Zuckerberg: Holocaust deniers won't be banned from Facebook

Zuckerberg: Holocaust deniers won't be banned from Facebook

Zuckerberg: Holocaust deniers won't be banned from Facebook

He pointed to the nations of Myanmar and Sri Lanka, where social media may have contributed to deadly sectarian conflict, according to United Nations and government officials.

If Facebook were to ban Holocaust denial, it might also be called on to prohibit the denial of other historical events, such as the Armenian genocide or the massacre of Native Americans by European colonizers. He still tried to defend his position by saying that Facebook's goal was not to "prevent anyone from saying something untrue" but to "stop fake news and misinformation spreading across our services" by essentially limiting such content's distribution in the News Feed.

One of the most baffling moments of the almost 90 minute interview on the Recode Decode podcast was a moment when Facebook's CEO defended the rights of holocaust deniers on his platform.

"I find [Holocaust denialism] deeply offensive".

Speaking with Recode's Kara Swisher, Zuckerberg, who is Jewish, said in an interview published Wednesday that Facebook posts denying the Holocaust took place would not be removed automatically.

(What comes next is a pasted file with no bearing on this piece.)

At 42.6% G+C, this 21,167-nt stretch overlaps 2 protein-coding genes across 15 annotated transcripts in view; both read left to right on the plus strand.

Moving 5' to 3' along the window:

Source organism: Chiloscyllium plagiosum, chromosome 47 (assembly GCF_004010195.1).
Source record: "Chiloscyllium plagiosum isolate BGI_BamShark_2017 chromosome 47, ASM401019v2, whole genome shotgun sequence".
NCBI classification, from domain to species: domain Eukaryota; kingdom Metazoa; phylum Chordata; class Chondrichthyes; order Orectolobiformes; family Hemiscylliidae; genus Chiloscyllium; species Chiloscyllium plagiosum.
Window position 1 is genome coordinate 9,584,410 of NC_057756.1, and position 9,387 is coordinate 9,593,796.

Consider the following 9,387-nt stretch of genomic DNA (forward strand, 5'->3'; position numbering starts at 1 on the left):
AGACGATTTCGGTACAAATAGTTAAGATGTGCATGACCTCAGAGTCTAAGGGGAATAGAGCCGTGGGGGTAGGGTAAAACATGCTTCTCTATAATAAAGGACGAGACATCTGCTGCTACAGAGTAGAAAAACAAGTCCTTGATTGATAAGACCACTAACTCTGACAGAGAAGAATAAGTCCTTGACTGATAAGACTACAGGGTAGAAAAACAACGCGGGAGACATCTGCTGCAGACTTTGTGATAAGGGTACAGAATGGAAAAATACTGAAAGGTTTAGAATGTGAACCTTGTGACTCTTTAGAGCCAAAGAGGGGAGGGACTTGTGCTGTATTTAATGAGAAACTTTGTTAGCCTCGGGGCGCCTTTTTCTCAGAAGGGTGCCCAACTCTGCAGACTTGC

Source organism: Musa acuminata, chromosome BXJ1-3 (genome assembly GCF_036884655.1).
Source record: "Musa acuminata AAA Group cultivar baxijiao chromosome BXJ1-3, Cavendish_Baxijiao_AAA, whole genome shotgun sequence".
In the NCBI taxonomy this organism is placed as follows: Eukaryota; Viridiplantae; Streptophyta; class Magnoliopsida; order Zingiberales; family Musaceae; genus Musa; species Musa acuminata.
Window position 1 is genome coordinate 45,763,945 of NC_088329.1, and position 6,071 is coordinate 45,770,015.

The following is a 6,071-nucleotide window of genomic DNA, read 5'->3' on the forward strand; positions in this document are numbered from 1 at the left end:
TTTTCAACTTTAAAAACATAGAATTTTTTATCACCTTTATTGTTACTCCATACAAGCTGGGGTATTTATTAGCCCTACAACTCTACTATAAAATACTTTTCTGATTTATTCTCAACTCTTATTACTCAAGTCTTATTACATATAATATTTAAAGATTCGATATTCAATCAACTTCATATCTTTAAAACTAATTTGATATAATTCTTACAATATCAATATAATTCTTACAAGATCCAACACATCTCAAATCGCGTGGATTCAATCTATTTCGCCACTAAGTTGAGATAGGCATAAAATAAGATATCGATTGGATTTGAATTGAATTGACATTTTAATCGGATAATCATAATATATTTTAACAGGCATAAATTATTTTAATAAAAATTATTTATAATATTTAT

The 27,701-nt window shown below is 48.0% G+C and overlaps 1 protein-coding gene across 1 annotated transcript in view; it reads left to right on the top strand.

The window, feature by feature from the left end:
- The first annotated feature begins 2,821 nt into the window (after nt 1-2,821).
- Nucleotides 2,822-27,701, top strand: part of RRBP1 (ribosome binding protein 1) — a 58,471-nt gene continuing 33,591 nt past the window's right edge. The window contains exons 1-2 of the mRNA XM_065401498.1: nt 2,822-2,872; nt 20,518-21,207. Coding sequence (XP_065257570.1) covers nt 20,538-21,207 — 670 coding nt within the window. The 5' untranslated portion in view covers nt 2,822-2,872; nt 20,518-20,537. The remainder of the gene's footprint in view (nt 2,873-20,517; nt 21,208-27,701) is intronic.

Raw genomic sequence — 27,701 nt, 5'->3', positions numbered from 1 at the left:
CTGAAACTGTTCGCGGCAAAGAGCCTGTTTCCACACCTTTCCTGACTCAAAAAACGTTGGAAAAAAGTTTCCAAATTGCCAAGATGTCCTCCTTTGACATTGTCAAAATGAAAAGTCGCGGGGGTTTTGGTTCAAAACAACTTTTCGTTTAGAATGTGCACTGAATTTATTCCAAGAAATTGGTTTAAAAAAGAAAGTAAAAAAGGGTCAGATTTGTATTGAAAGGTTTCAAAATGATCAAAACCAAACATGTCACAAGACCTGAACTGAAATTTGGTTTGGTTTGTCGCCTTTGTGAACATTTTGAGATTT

Although he described such posts as "deeply offensive", the social network chief executive said that he does not think users sharing Holocaust denial material are "intentionally getting it wrong".

Presently, Facebook bans content that directly calls for violence but the new policy will cover fake news that has the potential to stir up physical harm which includes both written posts and manipulated images, CNET reported.

In the interview with Recode, Zuckerberg said that Facebook sees a substantial difference between false information and the type of false information that can result in physical harm.

Zuckerberg continually dodged Swisher's direct question about InfoWars, breaking down the company's core philosophy. There's giving people a voice, so that people can express their opinions.

"I think that that would be too extreme".

Facebook CEO Mark Zuckerberg gestures while delivering the keynote address at the f8 Facebook Developer Conference 2014.

Mr Zuckerberg said people who impart false information do not always intend to do so.

"No one should defend those, who deny Holocaust", German Foreign Minister Heiko Maas, who actually introduced the so-called "network enforcement law" while he was a justice minister, said in a tweet, commenting on the recent developments. After the piece ran on Recode.net, Zuckerberg provided an update.

It isn't about Zuckerberg's personal feelings about Holocaust deniers.

The latest controversy comes with Facebook seeking to fix the damage from misinformation spread on the platform during the 2016 United States election campaign and the hijacking of private data by consulting firm Cambridge Analytica as it worked on Donald Trump's campaign.

"I believe Facebook was a great platform for the president", campaign digital director Brad Parscale, who is now serving as Trump's 2020 campaign manager, told BuzzFeed News.

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